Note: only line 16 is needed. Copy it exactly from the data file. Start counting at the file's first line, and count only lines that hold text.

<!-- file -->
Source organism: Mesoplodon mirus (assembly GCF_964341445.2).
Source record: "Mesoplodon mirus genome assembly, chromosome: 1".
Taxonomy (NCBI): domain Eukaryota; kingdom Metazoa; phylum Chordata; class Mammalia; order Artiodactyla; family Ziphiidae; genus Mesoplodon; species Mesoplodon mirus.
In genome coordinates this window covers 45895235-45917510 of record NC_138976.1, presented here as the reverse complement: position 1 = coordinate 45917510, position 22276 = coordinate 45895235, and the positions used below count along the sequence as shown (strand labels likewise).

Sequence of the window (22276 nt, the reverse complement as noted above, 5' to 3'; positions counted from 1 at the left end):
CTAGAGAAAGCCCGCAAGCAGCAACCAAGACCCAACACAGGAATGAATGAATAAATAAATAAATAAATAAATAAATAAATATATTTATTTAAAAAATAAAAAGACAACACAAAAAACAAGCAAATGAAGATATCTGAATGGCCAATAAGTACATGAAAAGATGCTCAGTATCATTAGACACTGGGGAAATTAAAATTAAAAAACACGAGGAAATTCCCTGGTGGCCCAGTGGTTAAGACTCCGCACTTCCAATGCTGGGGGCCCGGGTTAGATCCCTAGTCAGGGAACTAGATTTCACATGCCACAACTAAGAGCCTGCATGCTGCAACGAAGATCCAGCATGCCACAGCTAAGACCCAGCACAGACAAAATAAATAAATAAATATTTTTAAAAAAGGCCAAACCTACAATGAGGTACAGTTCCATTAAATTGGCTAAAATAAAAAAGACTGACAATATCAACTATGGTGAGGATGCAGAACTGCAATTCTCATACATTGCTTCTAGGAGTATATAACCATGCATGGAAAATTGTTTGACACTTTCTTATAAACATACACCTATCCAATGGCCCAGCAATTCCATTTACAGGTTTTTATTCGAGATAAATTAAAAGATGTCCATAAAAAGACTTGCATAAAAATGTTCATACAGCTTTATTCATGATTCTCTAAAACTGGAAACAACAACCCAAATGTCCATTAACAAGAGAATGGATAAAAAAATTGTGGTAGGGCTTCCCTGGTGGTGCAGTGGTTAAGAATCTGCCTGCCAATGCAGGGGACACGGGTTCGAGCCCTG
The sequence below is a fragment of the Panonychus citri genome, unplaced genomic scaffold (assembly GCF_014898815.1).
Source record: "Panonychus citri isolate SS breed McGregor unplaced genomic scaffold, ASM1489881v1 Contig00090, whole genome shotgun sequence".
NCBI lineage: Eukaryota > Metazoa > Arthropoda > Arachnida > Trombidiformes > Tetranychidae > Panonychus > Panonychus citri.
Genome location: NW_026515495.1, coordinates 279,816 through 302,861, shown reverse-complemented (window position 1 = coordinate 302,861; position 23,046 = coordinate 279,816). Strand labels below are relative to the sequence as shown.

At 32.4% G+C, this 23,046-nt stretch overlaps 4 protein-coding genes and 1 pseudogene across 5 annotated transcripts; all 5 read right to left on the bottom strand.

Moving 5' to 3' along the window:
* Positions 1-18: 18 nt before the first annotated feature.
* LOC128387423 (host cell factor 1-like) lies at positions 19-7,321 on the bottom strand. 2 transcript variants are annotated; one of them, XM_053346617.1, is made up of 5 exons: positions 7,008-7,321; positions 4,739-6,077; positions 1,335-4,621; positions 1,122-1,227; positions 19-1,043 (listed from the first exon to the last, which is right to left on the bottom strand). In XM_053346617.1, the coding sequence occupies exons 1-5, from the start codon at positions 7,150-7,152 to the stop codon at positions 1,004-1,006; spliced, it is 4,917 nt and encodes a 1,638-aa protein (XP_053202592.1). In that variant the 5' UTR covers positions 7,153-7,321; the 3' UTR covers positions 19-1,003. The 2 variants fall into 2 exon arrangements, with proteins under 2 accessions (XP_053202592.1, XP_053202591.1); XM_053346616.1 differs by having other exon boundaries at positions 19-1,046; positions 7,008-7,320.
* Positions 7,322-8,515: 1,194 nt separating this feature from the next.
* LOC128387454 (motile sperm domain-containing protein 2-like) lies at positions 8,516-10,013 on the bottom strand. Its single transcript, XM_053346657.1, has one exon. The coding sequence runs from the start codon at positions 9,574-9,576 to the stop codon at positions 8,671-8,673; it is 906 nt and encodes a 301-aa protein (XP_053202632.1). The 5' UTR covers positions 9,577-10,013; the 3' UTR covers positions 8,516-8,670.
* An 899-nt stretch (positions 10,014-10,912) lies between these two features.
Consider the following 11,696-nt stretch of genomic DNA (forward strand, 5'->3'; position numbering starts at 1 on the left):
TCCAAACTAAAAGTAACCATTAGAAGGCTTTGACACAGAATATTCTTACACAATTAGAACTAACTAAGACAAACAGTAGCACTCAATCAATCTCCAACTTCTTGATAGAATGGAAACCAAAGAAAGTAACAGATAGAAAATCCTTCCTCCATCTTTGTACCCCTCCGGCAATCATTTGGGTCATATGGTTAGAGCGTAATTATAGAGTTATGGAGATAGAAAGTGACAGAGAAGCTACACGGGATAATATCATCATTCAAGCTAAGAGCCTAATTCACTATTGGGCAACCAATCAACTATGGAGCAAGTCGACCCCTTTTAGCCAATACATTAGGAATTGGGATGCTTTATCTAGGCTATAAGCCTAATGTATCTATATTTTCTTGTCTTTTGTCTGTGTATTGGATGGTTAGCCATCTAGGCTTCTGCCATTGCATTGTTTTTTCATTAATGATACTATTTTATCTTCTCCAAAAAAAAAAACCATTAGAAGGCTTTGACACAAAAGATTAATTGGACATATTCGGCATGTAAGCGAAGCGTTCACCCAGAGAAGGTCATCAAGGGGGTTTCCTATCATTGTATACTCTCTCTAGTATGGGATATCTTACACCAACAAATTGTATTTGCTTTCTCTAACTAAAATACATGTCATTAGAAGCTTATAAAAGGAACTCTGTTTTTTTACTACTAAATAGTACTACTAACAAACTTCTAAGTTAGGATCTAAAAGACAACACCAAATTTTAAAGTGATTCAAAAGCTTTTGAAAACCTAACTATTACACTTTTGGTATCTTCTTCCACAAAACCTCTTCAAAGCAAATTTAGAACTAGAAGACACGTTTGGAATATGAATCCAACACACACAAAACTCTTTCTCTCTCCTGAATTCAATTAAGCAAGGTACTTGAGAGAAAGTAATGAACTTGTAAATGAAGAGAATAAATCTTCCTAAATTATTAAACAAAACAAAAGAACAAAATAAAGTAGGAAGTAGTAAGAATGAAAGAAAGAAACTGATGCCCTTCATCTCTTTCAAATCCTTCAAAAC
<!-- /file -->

* LOC128387454 (motile sperm domain-containing protein 2-like) lies at positions 8,516-10,013 on the bottom strand. Its single transcript, XM_053346657.1, has one exon. The coding sequence runs from the start codon at positions 9,574-9,576 to the stop codon at positions 8,671-8,673; it is 906 nt and encodes a 301-aa protein (XP_053202632.1). The 5' UTR covers positions 9,577-10,013; the 3' UTR covers positions 8,516-8,670.